As fast-paced as Gray’s overthinking, the next track, “Disaster,” showcases his fear of taking the step from a friendship to maybe something more. Despite encouragement from another friend, he’s scared of “losin’ it all” if the person he’s in love with doesn’t reciprocate. Instead, he comes up with all the ways “This could be a disaster,” running through the what-ifs, worrying about how “There’s so many factors.” In the end, he’s paralyzed, making no decision at all.

An entertaining complement to the song, the music video for “Disaster” fits an imaginary journey of bad dates into the frame of Conan Gray being asked out by the waiter while enjoying breakfast with a friend. While Gray stares off into space at the table, reliving the hilarious horror show of red-flag-filled dates, his friend says the singer has a problem with commitment, leading the now-concerned guy asking him out to walk away. It’s a fitting juxtaposition, showing the danger of losing what’s right in front of you because you’re lost in the past. Fear of commitment can be a self-fulfilling prophecy. But the actual dates present an interesting scenario: Each date is a disaster in its own right, from a creepy superfan to a locked car alone in a parking lot filled with vape smoke. Yet Gray himself also ruins these dates, tearing down pictures and smashing someone’s guitar.

Toxic Relationships

Not every relationship is meant to be, and those that aren’t can be painful to stay in. With “Jigsaw” and “Movies,” Gray highlights the imperfections of two such relationships while taking a different approach for each.

With its grating guitar, “Jigsaw” showcases the pain that comes from changing oneself for someone else. Desperate for their partner’s love, the song’s subject becomes unrecognizable to themselves yet still doesn’t receive the affection they desire. The entire song is gloriously askew, keeping the listener purposefully off-balance with Gray’s bitterness. With a broken pain, Gray sings, “I’ve changed every part of me / Until the puzzle pieces aren’t me at all.” Rather than a song like “Yours,” which shows the middle of such a want, “Jigsaw” delves into the aftermath with an awareness like “If I made you like me, would I even like myself? / Pointing out my flaws doesn’t help.”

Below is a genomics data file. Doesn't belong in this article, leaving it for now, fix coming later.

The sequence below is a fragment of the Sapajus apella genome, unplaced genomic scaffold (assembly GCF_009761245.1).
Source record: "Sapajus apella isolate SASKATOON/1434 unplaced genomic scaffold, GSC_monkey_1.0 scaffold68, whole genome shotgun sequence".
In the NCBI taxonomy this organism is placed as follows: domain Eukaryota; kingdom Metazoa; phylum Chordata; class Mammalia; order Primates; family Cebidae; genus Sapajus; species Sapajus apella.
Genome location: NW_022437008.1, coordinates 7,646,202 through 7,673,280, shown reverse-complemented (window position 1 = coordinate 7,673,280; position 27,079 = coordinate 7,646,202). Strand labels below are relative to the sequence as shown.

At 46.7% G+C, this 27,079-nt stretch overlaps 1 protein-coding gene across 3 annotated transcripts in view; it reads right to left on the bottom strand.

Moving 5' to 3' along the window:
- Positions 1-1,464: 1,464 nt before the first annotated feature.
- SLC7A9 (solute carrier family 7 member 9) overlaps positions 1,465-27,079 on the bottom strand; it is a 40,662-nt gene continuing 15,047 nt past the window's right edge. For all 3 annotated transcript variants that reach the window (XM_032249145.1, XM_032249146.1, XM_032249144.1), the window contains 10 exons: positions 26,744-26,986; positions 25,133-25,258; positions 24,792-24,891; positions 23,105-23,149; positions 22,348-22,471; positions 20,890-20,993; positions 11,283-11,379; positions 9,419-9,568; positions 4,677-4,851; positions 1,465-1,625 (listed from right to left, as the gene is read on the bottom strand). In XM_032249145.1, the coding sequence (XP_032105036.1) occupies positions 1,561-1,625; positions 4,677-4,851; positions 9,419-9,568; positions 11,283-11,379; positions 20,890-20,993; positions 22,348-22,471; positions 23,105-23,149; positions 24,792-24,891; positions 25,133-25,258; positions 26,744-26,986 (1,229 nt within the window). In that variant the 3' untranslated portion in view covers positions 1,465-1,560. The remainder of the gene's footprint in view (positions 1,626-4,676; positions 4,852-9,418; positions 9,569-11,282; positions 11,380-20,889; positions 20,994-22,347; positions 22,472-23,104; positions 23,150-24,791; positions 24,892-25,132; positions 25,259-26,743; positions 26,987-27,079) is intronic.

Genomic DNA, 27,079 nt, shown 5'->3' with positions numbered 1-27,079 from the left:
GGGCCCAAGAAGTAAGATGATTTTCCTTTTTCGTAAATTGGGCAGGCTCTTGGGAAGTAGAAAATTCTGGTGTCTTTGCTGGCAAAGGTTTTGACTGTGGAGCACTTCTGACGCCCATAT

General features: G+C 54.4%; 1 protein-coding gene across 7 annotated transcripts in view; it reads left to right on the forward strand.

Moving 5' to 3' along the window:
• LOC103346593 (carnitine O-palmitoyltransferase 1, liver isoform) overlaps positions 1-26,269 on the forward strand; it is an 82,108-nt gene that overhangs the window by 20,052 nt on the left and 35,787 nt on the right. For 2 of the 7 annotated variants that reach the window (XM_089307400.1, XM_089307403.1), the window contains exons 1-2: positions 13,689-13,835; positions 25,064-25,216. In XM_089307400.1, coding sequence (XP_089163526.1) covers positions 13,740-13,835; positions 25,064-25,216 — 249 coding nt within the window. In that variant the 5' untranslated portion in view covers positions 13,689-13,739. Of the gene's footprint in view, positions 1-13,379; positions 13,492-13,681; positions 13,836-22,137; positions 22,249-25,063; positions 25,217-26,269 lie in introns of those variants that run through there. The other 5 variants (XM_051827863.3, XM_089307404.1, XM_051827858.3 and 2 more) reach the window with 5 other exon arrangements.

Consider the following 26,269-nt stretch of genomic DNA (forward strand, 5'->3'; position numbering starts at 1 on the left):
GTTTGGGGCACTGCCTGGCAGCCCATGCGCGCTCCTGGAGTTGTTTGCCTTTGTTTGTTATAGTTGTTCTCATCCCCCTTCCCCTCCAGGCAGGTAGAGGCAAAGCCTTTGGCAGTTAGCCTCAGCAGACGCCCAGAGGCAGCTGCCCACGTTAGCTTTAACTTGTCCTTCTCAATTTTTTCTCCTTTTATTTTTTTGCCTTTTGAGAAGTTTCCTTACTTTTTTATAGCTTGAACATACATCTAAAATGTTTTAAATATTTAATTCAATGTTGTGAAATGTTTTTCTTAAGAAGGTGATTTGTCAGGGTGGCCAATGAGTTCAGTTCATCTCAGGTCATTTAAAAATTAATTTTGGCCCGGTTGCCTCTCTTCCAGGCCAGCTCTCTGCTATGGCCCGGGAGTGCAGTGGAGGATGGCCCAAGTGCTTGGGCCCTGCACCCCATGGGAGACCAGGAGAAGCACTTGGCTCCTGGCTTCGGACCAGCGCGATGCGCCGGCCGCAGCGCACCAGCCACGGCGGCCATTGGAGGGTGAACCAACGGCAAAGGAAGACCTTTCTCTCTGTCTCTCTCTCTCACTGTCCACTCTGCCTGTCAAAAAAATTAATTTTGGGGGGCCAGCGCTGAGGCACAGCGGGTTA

By contrast, “Movies” opens “Superache” gently with a tale of what seems on the surface to be a picture-perfect romance. Yet far from fantasy, the relationship is seemingly “all just for show / ‘cause Monday through Friday, we both barely spoke” and Gray’s partner torturously still loves and talks to their ex all the time instead. With such a terrible reality, Gray retreats into fiction, imagining an idealized version of the relationship “in my head.” In the end, however, he admits that “we lost all the love that we had / And I can’t pretend it’ll ever come back.”

Moving On

In a sharp contrast to his desire for a relationship in earlier tracks of “Superache,” Conan Gray deals with the aftermath of breakups in the raw “Memories,” the sweeping “Astronomy,” and appropriately titled closing track, “The Exit.”

Progressing through highs and lows, “Memories” crafts an emotional journey from start to finish. A portrait of deceit, Gray claims at the beginning of the song that he’s moving on. His somber yet understated voice matches the lyrics perfectly. By the end of the song, however, he’s belting his broken heart out, revealing that he’s “barely just surviving.” While he’s unable to turn his ex away, he also struggles with having them back in his life in any capacity, saying that he’s “traumatized.” Even the scent of their cologne “makes me feel like dying,” he admits, a far cry from his intro where he placidly says “now I kinda smile” at looking at their pictures. Moving on is difficult, something well represented by the way he internally begs his ex, as though beholden to them, “Please don’t ruin this for me / Please don’t make it harder than it already is / I’m trying to get over this.”

Wistful and bittersweet, “Astronomy” illustrates a relationship growing apart through quite literally stellar imagery. Gray grounds the beginning of the song with the description of a “drive through the woods, rich neighborhoods to watch.” From there, the song expands into this relationship’s end. Even as the pair fights to keep the relationship going, Gray knows “You can’t force the stars to align when they’ve already died / Oh we’ve died,” as his most visceral lyric goes. For all its sadness, “Astronomy” is still peacefully accepting of the relationship’s demise. The closing lines “As much as it seems like you own my heart / It’s astronomy, we’re two worlds apart” fade out without malice, with perhaps a moment of fondness.